ciuncan ciuncan - 1 year ago 108
Scala Question

Understanding infix method call and cons operator(::) in Scala

I'm quite new to Scala programming language, and was trying something out stucked in my mind while I was following the lecture notes at here.

I think I couldn't really understand how cons operator works, here are some things I tried:

I've created a pseudo-random number generator, then tried to create a list of one random value:

scala> val gen = new java.util.Random
gen: java.util.Random = java.util.Random@1b27332

scala> gen nextInt 3 :: Nil
<console>:7: error: type mismatch;
found : List[Int]
required: Int
gen nextInt 3 :: Nil

But it tried to pass List(3) to nextnt method. When i used paratheses, there was no problem

scala> (gen nextInt 3) :: Nil
res69: List[Int] = List(1)

I was curious about the execution order, so i created a function to check it

scala> def pr(i:Int):Int = { println(i); i }
pr: (i: Int)Int

scala> pr(1) :: pr(2) :: pr(3) :: Nil
res71: List[Int] = List(1, 2, 3)

As seen in outputs, execution order is the same as the order of appearance. Then I thought it might be about the 'nextInt' function, then I tried following:

scala> 1 + 2 :: Nil
res72: List[Int] = List(3)

It first executed addition, and after that cons is executed. So here is the question: What is the difference between
gen nextInt 3 :: Nil
1 + 2 :: Nil

Answer Source

There are two things of concern here: precedence and fixity. As sepp2k mentioned, this question on Stack Overflow explains the precedence, thought the rules, as quoted, are not complete enough, and there were very small changes from Scala 2.7 to Scala 2.8. Differences concern mostly operators ending in =, though.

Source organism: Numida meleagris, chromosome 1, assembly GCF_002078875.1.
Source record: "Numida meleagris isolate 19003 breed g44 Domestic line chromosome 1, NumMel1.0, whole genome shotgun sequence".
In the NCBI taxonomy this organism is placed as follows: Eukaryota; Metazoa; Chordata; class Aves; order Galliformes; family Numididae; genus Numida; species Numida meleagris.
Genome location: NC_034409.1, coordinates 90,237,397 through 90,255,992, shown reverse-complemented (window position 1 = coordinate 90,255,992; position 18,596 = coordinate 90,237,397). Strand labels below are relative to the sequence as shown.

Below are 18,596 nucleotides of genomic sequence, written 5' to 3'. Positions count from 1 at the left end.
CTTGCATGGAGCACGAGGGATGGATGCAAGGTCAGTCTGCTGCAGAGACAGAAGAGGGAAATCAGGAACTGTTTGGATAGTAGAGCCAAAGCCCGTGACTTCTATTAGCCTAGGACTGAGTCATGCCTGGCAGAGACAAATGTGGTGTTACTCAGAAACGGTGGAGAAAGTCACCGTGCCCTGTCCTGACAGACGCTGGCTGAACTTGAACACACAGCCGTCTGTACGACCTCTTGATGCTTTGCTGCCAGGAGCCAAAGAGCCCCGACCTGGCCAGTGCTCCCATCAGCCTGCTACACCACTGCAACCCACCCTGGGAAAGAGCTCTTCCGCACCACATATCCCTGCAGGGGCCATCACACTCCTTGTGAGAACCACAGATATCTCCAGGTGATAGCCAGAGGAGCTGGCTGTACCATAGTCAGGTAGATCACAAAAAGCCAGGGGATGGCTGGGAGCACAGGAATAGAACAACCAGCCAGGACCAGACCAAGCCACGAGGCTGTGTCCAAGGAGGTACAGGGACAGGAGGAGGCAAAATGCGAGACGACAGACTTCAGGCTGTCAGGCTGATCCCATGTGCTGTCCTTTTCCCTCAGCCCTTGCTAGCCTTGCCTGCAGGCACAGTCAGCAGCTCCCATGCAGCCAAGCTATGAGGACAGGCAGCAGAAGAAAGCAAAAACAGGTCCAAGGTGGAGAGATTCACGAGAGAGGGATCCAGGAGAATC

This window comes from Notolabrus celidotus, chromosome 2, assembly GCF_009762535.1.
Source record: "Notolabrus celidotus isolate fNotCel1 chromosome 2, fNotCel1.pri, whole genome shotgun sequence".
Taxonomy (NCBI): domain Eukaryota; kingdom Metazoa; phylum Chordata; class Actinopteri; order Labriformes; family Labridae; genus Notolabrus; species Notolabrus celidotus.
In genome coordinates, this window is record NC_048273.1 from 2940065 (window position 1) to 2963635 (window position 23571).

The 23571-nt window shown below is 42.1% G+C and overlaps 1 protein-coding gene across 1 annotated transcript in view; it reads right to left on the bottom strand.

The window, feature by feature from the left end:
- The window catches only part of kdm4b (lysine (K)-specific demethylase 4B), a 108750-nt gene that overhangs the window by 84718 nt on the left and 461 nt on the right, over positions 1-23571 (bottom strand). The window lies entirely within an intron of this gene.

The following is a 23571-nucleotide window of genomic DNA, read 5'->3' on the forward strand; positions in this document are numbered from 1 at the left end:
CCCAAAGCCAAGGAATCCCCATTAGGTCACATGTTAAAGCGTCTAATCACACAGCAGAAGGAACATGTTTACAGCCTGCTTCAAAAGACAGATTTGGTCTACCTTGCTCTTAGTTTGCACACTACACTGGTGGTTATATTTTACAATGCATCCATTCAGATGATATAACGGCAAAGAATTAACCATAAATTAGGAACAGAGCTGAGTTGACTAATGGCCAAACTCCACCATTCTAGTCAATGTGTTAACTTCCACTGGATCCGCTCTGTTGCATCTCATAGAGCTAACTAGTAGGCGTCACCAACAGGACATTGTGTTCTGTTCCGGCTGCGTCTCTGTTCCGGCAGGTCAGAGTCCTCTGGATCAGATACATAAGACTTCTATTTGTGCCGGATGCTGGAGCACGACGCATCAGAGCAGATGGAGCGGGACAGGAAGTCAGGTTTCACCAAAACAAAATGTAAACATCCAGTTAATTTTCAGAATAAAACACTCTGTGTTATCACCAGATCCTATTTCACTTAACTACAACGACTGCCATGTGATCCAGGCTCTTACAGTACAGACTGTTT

As for fixity, almost everything in Scala is read left to right, which is what programmers are used to. In Scala, however, operators ending in : are read right to left.

Take, then, this example:

1 + 2 :: Nil

First, precedence. What has most precedence, + or :? According to the table, + has precedence over :, so the addition is done first. Therefore, the expression is equal to this:

((1).+(2)) :: Nil

Now there's no precedence conflict, but since :: ends in :, it has a diferent fixity. It is read right to left, therefore:


On the other hand, in this:

gen nextInt 3 :: Nil

The operator :: has precedence over nextInt, because : has precedence over all letters. Therefore, and remembering its fixity, it becomes:

gen nextInt Nil.::(3)

Which then becomes


At which point the error is obvious.

PS: I'm writing (1).+(2) instead of 1.+(2) because, at the time of this writing, 1. is interpreted as a double number, making 1.+(2) an infix expression adding the double 1.0 to 2. This syntax is deprecated as of Scala 2.10.0, and will probably not be present on Scala 2.11.

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